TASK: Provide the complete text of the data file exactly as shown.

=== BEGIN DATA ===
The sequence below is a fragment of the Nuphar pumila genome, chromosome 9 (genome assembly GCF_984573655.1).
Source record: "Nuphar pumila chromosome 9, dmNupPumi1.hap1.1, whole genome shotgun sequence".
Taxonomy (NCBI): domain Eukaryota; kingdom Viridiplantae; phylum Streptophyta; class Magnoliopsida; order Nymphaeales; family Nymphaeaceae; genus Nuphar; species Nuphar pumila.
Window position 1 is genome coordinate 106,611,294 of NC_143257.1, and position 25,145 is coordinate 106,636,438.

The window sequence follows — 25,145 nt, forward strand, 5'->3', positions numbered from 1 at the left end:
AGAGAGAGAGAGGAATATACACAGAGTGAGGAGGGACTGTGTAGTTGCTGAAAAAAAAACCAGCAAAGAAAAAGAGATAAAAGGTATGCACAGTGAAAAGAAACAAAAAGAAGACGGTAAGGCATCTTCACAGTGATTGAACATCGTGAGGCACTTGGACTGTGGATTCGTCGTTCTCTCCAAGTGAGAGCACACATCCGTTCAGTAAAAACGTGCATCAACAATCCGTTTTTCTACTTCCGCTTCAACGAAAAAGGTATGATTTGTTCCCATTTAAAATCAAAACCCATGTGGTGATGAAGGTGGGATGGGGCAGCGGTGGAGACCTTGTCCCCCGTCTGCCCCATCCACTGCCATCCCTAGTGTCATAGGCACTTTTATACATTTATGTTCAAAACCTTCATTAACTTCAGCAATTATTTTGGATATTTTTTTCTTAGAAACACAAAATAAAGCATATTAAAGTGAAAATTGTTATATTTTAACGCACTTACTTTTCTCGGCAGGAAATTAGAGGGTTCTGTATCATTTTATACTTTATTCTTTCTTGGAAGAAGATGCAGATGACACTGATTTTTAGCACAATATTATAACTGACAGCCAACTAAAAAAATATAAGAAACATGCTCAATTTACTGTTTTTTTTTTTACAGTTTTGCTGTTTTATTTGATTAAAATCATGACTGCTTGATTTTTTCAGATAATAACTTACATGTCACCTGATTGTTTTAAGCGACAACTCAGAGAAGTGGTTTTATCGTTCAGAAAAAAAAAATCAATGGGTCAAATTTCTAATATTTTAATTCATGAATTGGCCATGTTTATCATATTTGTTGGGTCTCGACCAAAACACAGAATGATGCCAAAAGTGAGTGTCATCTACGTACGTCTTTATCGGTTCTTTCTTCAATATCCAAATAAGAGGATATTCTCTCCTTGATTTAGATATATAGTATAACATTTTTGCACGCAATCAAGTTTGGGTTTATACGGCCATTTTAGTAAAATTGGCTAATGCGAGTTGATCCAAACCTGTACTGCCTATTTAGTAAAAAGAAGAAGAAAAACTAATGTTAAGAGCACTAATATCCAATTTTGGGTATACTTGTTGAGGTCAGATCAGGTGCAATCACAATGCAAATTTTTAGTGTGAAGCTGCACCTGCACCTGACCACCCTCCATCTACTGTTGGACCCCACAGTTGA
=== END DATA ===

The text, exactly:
The sequence below is a fragment of the Nuphar pumila genome, chromosome 9 (genome assembly GCF_984573655.1).
Source record: "Nuphar pumila chromosome 9, dmNupPumi1.hap1.1, whole genome shotgun sequence".
Taxonomy (NCBI): domain Eukaryota; kingdom Viridiplantae; phylum Streptophyta; class Magnoliopsida; order Nymphaeales; family Nymphaeaceae; genus Nuphar; species Nuphar pumila.
Window position 1 is genome coordinate 106,611,294 of NC_143257.1, and position 25,145 is coordinate 106,636,438.

The window sequence follows — 25,145 nt, forward strand, 5'->3', positions numbered from 1 at the left end:
AGAGAGAGAGAGGAATATACACAGAGTGAGGAGGGACTGTGTAGTTGCTGAAAAAAAAACCAGCAAAGAAAAAGAGATAAAAGGTATGCACAGTGAAAAGAAACAAAAAGAAGACGGTAAGGCATCTTCACAGTGATTGAACATCGTGAGGCACTTGGACTGTGGATTCGTCGTTCTCTCCAAGTGAGAGCACACATCCGTTCAGTAAAAACGTGCATCAACAATCCGTTTTTCTACTTCCGCTTCAACGAAAAAGGTATGATTTGTTCCCATTTAAAATCAAAACCCATGTGGTGATGAAGGTGGGATGGGGCAGCGGTGGAGACCTTGTCCCCCGTCTGCCCCATCCACTGCCATCCCTAGTGTCATAGGCACTTTTATACATTTATGTTCAAAACCTTCATTAACTTCAGCAATTATTTTGGATATTTTTTTCTTAGAAACACAAAATAAAGCATATTAAAGTGAAAATTGTTATATTTTAACGCACTTACTTTTCTCGGCAGGAAATTAGAGGGTTCTGTATCATTTTATACTTTATTCTTTCTTGGAAGAAGATGCAGATGACACTGATTTTTAGCACAATATTATAACTGACAGCCAACTAAAAAAATATAAGAAACATGCTCAATTTACTGTTTTTTTTTTTACAGTTTTGCTGTTTTATTTGATTAAAATCATGACTGCTTGATTTTTTCAGATAATAACTTACATGTCACCTGATTGTTTTAAGCGACAACTCAGAGAAGTGGTTTTATCGTTCAGAAAAAAAAAATCAATGGGTCAAATTTCTAATATTTTAATTCATGAATTGGCCATGTTTATCATATTTGTTGGGTCTCGACCAAAACACAGAATGATGCCAAAAGTGAGTGTCATCTACGTACGTCTTTATCGGTTCTTTCTTCAATATCCAAATAAGAGGATATTCTCTCCTTGATTTAGATATATAGTATAACATTTTTGCACGCAATCAAGTTTGGGTTTATACGGCCATTTTAGTAAAATTGGCTAATGCGAGTTGATCCAAACCTGTACTGCCTATTTAGTAAAAAGAAGAAGAAAAACTAATGTTAAGAGCACTAATATCCAATTTTGGGTATACTTGTTGAGGTCAGATCAGGTGCAATCACAATGCAAATTTTTAGTGTGAAGCTGCACCTGCACCTGACCACCCTCCATCTACTGTTGGACCCCACAGTTGA